Great Divide makes an alright stout if you don’t mind a bit more hops and little less malty. I’ve been drinking the 3 they had on tap in their taproom, the classic Yeti, Oak-Aged Yeti, and Espresso Oak-Aged Yeti (all of them at 9.5%ABV). Being an imperial stout, I liked the original version the best. The oak aging gives it a punch that I think could use about an extra year settling in a bottle to get more complexity in the taste and a smoother feel. Maybe that’ll be my next experiment. With drinking the Yeti, memories of my own Yeti put a bitter sweet smile on my face.
In our human existence, I feel we all have our moments of being alone. That’s normal from what I understand. You’re in the middle of the woods or on top of a mountain, by yourself, and you are definitely alone.
The alone feeling I’m about to expound on is different. It’s not an awareness that you are the only human being within a certain amount of distance. It reaches deep into the soul. It hits when you’re being hugged by your best friend for a photo. Or when you’re at a party where everyone knows you and is having a good time. Or when you’re riding your bicycle home and you see through a window a dance lesson. For some strange reason, you know there is no one that thinks or feels like you do. Friends and family might have similar or the same views but for some reason you know it’s not the same. They just don’t get it even though they get it. It’s a really weird feeling. If you’ve felt it, you know what I’m talking about. You are the only one on this planet, just like a Yeti. The only one of your kind. That feeling of alone feels like a machete sticking through you. It totally sucks.
When I met the male version of me, the other Yeti, it floored me. It was like someone did the Vulcan mind meld to us. Of course, it didn’t hurt that he had blonde, curly hair, blue eyes, and 6’5″ of fantastic. I’m such a sucker for blue eyes. We would talk for hours about the things that moved us. Anatomy, music, travel, the universe in macro and mini, ridiculous stories from our lives, the pain of being divorced…we shared everything. We would just gaze at each other and understand. We understood each other in a way that I have never experienced since. That’s okay. I’m finally okay with that.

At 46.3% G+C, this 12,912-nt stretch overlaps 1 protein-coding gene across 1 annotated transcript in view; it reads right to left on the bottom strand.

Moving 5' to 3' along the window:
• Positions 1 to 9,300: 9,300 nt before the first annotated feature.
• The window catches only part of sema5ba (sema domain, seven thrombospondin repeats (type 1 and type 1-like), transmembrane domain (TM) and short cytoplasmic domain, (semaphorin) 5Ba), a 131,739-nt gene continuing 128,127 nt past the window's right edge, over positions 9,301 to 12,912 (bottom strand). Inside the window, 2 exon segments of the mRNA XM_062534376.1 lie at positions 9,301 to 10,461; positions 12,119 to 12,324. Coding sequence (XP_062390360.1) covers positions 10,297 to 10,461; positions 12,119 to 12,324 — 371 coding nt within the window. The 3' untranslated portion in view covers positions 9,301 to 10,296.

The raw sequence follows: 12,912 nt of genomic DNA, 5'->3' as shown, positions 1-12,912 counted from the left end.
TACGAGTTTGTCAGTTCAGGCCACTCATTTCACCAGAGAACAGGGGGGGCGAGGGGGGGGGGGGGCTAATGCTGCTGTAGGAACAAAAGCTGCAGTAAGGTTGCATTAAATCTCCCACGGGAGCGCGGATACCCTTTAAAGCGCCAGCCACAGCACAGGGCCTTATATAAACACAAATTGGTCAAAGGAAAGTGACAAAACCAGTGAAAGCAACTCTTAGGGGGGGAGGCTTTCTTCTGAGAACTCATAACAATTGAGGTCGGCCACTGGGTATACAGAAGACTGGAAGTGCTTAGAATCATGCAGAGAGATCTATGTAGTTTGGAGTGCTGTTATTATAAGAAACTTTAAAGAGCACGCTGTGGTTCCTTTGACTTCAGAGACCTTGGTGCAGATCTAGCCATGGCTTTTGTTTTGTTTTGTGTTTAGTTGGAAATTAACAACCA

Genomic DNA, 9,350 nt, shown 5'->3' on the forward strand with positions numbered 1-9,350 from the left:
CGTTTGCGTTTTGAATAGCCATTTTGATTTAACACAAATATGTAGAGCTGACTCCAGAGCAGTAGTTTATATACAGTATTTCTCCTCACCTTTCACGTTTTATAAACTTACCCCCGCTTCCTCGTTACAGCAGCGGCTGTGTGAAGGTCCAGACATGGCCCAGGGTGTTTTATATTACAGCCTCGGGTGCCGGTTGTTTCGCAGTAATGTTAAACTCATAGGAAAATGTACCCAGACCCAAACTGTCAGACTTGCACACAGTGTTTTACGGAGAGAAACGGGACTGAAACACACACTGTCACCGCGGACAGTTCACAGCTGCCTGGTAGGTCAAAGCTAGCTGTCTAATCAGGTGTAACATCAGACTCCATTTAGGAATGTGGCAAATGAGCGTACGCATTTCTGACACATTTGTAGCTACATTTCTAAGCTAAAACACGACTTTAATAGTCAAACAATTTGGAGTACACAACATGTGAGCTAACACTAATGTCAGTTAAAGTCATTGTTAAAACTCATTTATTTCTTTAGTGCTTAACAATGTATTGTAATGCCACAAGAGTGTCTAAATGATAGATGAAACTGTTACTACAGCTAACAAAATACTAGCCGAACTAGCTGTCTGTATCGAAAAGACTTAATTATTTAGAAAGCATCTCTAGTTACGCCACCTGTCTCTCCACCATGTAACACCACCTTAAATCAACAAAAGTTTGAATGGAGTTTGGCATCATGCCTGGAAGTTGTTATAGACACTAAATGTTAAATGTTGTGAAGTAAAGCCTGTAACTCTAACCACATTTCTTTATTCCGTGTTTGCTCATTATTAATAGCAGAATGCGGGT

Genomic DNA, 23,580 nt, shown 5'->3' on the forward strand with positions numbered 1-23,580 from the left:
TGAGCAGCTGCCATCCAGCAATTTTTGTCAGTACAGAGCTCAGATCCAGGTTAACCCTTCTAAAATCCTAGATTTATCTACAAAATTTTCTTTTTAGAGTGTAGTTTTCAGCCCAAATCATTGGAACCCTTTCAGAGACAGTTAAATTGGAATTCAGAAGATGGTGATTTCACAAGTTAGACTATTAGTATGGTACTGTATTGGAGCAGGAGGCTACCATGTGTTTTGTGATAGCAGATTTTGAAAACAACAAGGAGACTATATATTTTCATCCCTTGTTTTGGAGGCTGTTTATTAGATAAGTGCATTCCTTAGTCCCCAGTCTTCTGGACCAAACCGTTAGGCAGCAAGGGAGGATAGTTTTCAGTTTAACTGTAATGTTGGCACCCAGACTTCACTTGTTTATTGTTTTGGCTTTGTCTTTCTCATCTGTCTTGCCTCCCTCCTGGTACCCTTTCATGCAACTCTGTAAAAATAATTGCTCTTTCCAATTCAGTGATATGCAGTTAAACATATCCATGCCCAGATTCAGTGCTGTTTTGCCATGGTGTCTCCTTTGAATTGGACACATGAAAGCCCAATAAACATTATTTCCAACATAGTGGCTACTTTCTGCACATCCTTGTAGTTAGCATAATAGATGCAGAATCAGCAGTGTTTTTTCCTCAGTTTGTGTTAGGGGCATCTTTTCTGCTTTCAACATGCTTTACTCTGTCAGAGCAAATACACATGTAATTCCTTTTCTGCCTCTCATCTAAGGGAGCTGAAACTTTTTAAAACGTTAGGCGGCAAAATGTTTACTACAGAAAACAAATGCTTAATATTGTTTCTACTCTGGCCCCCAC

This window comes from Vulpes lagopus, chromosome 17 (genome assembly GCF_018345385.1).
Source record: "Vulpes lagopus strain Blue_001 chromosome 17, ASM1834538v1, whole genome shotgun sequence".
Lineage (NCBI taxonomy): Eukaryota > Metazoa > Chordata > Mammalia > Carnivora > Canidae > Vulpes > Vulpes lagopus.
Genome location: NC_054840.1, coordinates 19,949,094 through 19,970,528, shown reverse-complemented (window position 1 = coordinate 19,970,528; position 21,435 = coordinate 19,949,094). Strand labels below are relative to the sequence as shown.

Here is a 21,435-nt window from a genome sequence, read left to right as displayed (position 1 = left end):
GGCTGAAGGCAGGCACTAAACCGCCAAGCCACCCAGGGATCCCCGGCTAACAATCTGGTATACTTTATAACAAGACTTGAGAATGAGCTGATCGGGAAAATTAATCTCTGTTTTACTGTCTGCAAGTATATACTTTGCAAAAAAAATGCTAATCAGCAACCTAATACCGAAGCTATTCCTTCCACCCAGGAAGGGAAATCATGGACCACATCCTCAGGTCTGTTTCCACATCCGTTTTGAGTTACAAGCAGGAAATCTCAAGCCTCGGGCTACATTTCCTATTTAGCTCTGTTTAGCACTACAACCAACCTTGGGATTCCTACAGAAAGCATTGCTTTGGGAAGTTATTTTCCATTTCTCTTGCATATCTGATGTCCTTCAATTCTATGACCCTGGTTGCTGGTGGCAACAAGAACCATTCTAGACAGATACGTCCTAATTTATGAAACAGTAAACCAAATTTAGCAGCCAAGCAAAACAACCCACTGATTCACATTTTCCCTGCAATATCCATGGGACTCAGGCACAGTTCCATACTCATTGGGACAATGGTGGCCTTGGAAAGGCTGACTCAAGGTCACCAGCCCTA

He was the one who asked me, “If you knew you had only 10 years to live, what would you do?” He’s the reason you get to read this blog and why I’ll keep writing.
The last time I saw him, I knew it was the last time. As I walked into the airport, through the sliding doors, I looked behind me. He was sitting in the car watching me walk in and that’s when it hit me.
I will never see him again.
I wanted to cry, but all I could do was stand there and look back. I didn’t want to leave. I wanted to get back in the car and go with him where ever he went. I wanted to kiss his beautiful face and tell him I would never leave him, that I would always be his. I have never had a feeling so strong of leaving everything behind just to follow him. My rational mind went out the window. All I wanted was him. I could figure everything else out so long as he was with me. He was my Yeti. How could I leave him?
But I did. I put on my big girl panties, fought back all the tears, waved, smiled and turned away. Of course I wept all the way through the terminal and security, but I walked away. I had to because a plane was leaving and I had a job to get back to. Responsibilities, friends, parties, and the everyday hum drum was waiting for me back in Denver.
He was gone. The snow storm of everyday life blew in and my Yeti disappeared in the whiteout.
I never have that soul feeling of being so-utterly-alone-in-this-world anymore because of him. He has changed me forever. I know he’s out there. The male version of me is out there somewhere doing his thing. I am so incredibly lucky to have known him because I could be the last person on this planet and I wouldn’t be alone. All because I knew him. For one amazing moment, my Yeti loved me and I loved him back.
This one is for you…